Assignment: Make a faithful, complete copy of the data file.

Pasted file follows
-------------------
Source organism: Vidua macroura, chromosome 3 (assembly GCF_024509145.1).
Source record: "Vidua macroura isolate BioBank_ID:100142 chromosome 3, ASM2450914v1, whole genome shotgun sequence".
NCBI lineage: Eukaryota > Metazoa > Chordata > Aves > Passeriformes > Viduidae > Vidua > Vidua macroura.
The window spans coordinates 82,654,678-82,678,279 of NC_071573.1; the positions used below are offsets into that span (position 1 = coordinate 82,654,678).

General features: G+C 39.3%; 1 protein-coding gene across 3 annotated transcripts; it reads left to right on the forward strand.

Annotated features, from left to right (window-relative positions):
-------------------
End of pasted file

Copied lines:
Source organism: Vidua macroura, chromosome 3 (assembly GCF_024509145.1).
Source record: "Vidua macroura isolate BioBank_ID:100142 chromosome 3, ASM2450914v1, whole genome shotgun sequence".
NCBI lineage: Eukaryota > Metazoa > Chordata > Aves > Passeriformes > Viduidae > Vidua > Vidua macroura.
The window spans coordinates 82,654,678-82,678,279 of NC_071573.1; the positions used below are offsets into that span (position 1 = coordinate 82,654,678).

General features: G+C 39.3%; 1 protein-coding gene across 3 annotated transcripts; it reads left to right on the forward strand.

Annotated features, from left to right (window-relative positions):